JAKARTA – As Australian Nationals Andrew Chan and Myuran Sukumaran are sitting in solitary confinement in Indonesia awaiting their executions, the Countries diplomats have suggested a moratorium on the death penalty while speaking at a global human rights summit.
The statements stand in stark contrast to Indonesian President Joko Widodo’s stance on the execution of drug smugglers, including Andrew Chan and Myuran Sukumaran, the two Bali Nine ringleaders.
Prominent Australian barrister Robert Richter told The New Daily the executions should not go ahead if Indonesian officials were about to call a halt to the death penalty.
“It would be an appalling miscarriage if such was being considered and yet the executions proceeded,” Mr Richter said.
“I suppose I wonder where and from whom has this information (been communicated to the diplomats).”
Australian politicians have again urged Indonesia to reconsider the decision.
On Wednesday, Indonesian diplomats told a UN Human Rights Council summit in Geneva that a moratorium on the death penalty could be reintroduced – just days before the country prepares to execute a further 11 drug criminals, including Chan and Sukumaran.
The UN council hosted a high-level panel to discuss the death penalty, calling for a global ban on capital punishment.
A transcript from the summit said most countries were concerned that the death penalty did not lower crime rates, and warned that the practice of killing prisoners too often targeted the minions, rather than the linchpins, of the illegal drugs trade.
Mr Richter – who publicly opposes the death penalty and is active in drug law reforms – said it would be unlikely that the discussions held in the UN Human Rights Council summit would have any sway on the fate of Chan and Sukumaran.
UN assistant secretary-general Ivan Simonovic said capital punishment was “inhuman and outdated” and there was no evidence that executions stop crimes.
Mr Simonovic’s comments, at the summit, oppose those of Mr Widodo, who has insisted the death penalty is needed to tackle a “drugs emergency” in Indonesia.
Australian diplomats were also at the Geneva meeting and warned of extensive international research that disproved the death penalty had a deterrent effect on crime.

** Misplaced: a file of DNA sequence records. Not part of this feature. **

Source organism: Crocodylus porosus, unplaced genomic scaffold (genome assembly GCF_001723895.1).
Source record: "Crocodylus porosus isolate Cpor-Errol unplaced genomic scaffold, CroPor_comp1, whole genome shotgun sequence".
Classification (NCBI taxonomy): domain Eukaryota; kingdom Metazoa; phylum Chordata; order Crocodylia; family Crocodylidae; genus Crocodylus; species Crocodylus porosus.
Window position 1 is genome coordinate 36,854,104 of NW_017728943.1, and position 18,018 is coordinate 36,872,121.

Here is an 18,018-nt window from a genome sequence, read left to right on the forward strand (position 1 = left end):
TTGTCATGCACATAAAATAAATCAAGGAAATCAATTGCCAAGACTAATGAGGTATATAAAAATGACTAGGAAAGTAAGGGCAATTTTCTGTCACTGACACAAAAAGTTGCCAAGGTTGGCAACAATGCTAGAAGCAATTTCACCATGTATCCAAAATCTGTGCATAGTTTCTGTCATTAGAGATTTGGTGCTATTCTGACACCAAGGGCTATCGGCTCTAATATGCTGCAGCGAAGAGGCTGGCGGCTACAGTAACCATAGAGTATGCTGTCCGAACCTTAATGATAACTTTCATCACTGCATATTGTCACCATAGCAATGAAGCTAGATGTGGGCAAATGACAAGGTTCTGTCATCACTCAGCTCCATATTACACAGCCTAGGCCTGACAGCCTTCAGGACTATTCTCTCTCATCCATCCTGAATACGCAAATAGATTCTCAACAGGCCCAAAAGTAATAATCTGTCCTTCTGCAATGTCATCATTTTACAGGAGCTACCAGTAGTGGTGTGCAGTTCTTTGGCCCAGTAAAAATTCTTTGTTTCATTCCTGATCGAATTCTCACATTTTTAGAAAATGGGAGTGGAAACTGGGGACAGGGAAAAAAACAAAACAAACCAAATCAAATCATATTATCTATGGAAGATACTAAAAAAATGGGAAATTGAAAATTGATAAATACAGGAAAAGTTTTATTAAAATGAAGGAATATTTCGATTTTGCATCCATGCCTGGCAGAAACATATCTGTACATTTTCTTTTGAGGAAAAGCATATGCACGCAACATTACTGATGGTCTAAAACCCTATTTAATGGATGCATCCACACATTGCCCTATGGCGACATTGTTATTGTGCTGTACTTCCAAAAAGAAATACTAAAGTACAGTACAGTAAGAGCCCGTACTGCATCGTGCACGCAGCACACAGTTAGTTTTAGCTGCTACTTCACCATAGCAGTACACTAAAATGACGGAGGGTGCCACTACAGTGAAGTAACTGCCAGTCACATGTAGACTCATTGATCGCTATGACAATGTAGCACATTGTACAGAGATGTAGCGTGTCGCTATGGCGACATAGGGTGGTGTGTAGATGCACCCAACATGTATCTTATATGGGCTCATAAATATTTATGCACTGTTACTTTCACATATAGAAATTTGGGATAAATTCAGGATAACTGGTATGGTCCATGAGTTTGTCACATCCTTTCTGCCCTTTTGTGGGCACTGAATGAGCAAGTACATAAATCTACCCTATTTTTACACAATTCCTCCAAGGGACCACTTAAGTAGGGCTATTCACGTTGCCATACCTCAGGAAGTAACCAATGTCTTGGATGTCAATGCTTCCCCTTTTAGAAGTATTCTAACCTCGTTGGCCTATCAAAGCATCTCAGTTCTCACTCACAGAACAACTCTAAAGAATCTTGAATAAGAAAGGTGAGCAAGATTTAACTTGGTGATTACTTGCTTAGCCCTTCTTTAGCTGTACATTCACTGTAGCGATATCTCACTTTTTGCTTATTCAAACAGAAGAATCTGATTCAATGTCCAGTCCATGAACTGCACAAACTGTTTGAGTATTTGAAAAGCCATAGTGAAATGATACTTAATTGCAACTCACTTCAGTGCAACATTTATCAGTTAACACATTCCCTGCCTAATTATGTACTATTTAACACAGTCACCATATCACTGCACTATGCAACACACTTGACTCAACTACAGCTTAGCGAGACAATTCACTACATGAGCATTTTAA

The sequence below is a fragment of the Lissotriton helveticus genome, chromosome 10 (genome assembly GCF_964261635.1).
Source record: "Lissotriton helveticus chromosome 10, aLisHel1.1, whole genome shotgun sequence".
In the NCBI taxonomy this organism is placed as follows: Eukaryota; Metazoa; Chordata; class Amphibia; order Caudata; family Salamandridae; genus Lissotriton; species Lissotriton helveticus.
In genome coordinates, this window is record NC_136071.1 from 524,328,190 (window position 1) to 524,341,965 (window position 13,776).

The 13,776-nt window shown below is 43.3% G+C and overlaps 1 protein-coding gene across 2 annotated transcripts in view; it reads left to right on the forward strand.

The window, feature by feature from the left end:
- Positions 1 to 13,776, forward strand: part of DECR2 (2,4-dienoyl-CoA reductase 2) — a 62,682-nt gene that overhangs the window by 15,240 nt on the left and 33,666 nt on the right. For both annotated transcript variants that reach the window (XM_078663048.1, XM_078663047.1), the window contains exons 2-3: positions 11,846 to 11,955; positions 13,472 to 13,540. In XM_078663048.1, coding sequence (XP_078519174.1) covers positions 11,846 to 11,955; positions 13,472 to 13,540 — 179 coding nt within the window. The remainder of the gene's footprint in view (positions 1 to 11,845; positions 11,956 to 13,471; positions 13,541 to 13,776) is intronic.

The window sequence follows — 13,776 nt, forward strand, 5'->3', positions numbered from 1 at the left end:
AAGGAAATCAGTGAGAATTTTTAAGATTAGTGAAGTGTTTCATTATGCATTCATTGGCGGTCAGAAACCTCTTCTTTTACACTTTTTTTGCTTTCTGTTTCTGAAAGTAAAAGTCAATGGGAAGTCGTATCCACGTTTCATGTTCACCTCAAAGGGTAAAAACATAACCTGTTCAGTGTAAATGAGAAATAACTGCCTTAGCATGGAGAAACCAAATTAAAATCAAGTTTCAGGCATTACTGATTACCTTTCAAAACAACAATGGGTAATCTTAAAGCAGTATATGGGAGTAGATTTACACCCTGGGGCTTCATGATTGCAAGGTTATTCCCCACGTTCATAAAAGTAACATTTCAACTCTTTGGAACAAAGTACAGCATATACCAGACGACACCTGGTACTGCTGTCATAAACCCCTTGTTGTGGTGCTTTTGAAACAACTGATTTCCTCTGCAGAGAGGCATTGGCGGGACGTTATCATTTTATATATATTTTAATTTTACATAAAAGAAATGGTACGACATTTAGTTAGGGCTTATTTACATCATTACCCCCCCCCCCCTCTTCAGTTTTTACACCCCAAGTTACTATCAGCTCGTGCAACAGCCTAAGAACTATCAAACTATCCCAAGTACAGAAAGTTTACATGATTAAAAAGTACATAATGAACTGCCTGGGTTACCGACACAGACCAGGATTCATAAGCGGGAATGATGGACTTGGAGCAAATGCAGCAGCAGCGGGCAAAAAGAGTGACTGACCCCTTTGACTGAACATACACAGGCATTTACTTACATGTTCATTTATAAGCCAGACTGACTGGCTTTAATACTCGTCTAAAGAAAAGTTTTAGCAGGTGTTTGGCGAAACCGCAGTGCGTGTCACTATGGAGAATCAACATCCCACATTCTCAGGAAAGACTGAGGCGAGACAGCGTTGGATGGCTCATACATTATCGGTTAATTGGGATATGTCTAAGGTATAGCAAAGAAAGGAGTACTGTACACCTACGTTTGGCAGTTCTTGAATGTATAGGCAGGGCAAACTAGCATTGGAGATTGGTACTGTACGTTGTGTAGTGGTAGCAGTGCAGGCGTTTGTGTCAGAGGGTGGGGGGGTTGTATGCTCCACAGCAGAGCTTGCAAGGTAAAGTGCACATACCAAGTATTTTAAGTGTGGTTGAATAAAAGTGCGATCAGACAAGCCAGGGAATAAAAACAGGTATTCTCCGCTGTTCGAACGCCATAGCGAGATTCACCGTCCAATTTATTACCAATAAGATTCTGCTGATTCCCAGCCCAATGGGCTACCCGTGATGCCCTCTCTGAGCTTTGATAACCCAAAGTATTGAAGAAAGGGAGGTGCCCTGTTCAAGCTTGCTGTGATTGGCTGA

Senior officials from Australia’s Department of Foreign Affairs and Trade will seek to speak to the Indonesian ambassador on Friday.
The families of Chan and Sukumaran are making their way to the prison island where the men are now detained.
Up to 11 drug offenders, including the pair, are scheduled to be simultaneously executed by firing squad on Nusa Kambanang, but Indonesian officials remain cagey about the time and date of the execution.
A candlelight vigil was held in Canberra as Australian officials continued to make 11th-hour pleas for the men’s lives. The Australian foreign affairs minister, Julie Bishop, confirmed she had floated the idea of a prisoner swap in “a very tense phone call” with her Indonesian counterpart.
Bishop would not elaborate on the plan she discussed with Retno Marsudi, saying only: “We are seeking opportunities to explore every option that might be available to us, every avenue that might be available to save the lives of these two men.”
The prime minister, Tony Abbott, told the Australian parliament showing clemency would represent Indonesia’s “best values”, as well as its best interests.
“How can it be in Indonesia’s interest to kill these two men who are helping Indonesia in the fight against drug crime?” he said, referring to the rehabilitation of the pair during their 10 years on death row.
Widodo told al-Jazeera that he had considered both men’s cases but had to honour the court’s decision to execute them and up to nine others, including Brazilian Rodrigo Gularte, whom aid groups say suffers from schizophrenia.
“I think the decision was already taken by the court. We can’t discriminate between people from different countries,” Widodo said. “One more time, I am looking at our national interest.”